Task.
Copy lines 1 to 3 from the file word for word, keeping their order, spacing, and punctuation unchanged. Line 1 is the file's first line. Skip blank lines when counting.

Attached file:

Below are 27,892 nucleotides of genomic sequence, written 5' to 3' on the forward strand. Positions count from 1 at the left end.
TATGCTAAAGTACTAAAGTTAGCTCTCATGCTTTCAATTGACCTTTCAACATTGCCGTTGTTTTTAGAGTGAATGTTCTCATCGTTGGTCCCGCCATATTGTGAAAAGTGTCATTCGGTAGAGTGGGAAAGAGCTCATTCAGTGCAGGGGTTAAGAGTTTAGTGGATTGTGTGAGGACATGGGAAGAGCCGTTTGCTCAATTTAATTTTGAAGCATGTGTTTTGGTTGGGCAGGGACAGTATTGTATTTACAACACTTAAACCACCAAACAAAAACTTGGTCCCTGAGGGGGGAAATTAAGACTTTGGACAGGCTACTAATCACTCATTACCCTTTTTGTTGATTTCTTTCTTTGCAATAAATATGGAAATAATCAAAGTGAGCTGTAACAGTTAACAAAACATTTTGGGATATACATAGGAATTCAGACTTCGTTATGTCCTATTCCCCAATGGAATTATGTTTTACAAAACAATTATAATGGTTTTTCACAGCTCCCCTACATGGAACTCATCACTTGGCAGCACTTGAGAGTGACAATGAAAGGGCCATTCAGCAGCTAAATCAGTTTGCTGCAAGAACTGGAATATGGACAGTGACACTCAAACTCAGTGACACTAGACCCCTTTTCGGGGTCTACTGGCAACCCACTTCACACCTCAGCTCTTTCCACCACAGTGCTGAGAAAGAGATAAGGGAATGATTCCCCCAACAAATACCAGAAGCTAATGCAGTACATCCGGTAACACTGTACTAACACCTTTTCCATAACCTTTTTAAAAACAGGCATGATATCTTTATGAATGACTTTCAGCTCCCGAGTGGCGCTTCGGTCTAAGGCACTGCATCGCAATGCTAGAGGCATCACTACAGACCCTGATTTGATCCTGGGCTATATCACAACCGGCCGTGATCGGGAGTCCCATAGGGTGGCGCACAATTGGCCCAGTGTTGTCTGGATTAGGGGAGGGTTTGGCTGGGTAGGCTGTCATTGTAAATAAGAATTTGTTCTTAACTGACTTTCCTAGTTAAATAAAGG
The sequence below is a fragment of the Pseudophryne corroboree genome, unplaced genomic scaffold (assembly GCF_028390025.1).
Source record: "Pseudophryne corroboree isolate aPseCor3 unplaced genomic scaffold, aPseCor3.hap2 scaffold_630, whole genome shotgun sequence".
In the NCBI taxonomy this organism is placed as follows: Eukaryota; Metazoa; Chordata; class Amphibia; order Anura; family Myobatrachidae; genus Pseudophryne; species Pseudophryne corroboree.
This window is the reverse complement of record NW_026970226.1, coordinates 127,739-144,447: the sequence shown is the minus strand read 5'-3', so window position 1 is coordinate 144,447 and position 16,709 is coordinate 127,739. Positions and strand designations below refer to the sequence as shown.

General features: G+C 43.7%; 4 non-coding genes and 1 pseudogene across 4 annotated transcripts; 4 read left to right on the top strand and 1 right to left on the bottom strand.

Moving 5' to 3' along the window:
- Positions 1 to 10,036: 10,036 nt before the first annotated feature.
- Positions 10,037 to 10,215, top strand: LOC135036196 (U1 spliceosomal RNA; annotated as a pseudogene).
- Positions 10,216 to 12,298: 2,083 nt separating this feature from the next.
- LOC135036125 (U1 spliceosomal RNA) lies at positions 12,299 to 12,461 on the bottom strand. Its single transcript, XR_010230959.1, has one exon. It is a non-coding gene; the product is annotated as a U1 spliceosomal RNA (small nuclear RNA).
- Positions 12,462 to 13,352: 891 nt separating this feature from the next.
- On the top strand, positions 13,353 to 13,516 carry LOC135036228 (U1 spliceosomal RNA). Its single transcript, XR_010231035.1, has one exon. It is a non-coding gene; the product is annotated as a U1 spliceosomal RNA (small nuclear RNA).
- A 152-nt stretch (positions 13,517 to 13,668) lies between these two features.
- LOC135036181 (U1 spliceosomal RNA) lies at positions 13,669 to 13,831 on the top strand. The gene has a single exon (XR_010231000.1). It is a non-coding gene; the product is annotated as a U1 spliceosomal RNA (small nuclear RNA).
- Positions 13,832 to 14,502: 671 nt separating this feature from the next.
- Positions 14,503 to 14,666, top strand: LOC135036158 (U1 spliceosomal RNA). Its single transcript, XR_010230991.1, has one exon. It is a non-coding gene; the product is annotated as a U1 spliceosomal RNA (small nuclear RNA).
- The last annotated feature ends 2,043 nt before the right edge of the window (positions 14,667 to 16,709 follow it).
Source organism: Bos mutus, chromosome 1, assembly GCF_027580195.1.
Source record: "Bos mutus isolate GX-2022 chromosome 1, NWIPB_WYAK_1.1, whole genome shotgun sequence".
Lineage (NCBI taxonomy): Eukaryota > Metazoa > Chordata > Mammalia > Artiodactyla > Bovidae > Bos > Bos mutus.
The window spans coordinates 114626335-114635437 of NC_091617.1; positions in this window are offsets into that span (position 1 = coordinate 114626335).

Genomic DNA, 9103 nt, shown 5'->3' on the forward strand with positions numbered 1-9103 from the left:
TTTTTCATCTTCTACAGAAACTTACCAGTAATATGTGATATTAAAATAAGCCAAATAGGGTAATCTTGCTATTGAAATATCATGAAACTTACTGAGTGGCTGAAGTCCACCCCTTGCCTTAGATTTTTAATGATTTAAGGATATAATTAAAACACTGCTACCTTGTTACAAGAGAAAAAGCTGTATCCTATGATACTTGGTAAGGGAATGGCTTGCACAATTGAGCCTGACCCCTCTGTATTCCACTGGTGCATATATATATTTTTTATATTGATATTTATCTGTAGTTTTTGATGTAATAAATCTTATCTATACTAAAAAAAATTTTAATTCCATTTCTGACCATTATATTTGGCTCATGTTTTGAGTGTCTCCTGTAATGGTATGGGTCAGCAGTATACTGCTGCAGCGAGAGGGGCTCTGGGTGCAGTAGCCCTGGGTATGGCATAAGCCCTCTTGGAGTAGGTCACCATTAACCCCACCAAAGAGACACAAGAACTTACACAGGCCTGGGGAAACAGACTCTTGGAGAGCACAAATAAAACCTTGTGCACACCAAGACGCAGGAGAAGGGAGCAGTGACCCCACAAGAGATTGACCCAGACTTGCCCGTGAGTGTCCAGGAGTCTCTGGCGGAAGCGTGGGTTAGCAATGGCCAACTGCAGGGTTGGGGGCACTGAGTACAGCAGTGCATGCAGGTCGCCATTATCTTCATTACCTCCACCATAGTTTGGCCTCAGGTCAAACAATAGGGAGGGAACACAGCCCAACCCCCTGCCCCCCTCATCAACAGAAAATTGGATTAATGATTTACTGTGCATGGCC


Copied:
Below are 27,892 nucleotides of genomic sequence, written 5' to 3' on the forward strand. Positions count from 1 at the left end.
TATGCTAAAGTACTAAAGTTAGCTCTCATGCTTTCAATTGACCTTTCAACATTGCCGTTGTTTTTAGAGTGAATGTTCTCATCGTTGGTCCCGCCATATTGTGAAAAGTGTCATTCGGTAGAGTGGGAAAGAGCTCATTCAGTGCAGGGGTTAAGAGTTTAGTGGATTGTGTGAGGACATGGGAAGAGCCGTTTGCTCAATTTAATTTTGAAGCATGTGTTTTGGTTGGGCAGGGACAGTATTGTATTTACAACACTTAAACCACCAAACAAAAACTTGGTCCCTGAGGGGGGAAATTAAGACTTTGGACAGGCTACTAATCACTCATTACCCTTTTTGTTGATTTCTTTCTTTGCAATAAATATGGAAATAATCAAAGTGAGCTGTAACAGTTAACAAAACATTTTGGGATATACATAGGAATTCAGACTTCGTTATGTCCTATTCCCCAATGGAATTATGTTTTACAAAACAATTATAATGGTTTTTCACAGCTCCCCTACATGGAACTCATCACTTGGCAGCACTTGAGAGTGACAATGAAAGGGCCATTCAGCAGCTAAATCAGTTTGCTGCAAGAACTGGAATATGGACAGTGACACTCAAACTCAGTGACACTAGACCCCTTTTCGGGGTCTACTGGCAACCCACTTCACACCTCAGCTCTTTCCACCACAGTGCTGAGAAAGAGATAAGGGAATGATTCCCCCAACAAATACCAGAAGCTAATGCAGTACATCCGGTAACACTGTACTAACACCTTTTCCATAACCTTTTTAAAAACAGGCATGATATCTTTATGAATGACTTTCAGCTCCCGAGTGGCGCTTCGGTCTAAGGCACTGCATCGCAATGCTAGAGGCATCACTACAGACCCTGATTTGATCCTGGGCTATATCACAACCGGCCGTGATCGGGAGTCCCATAGGGTGGCGCACAATTGGCCCAGTGTTGTCTGGATTAGGGGAGGGTTTGGCTGGGTAGGCTGTCATTGTAAATAAGAATTTGTTCTTAACTGACTTTCCTAGTTAAATAAAGG
The sequence below is a fragment of the Pseudophryne corroboree genome, unplaced genomic scaffold (assembly GCF_028390025.1).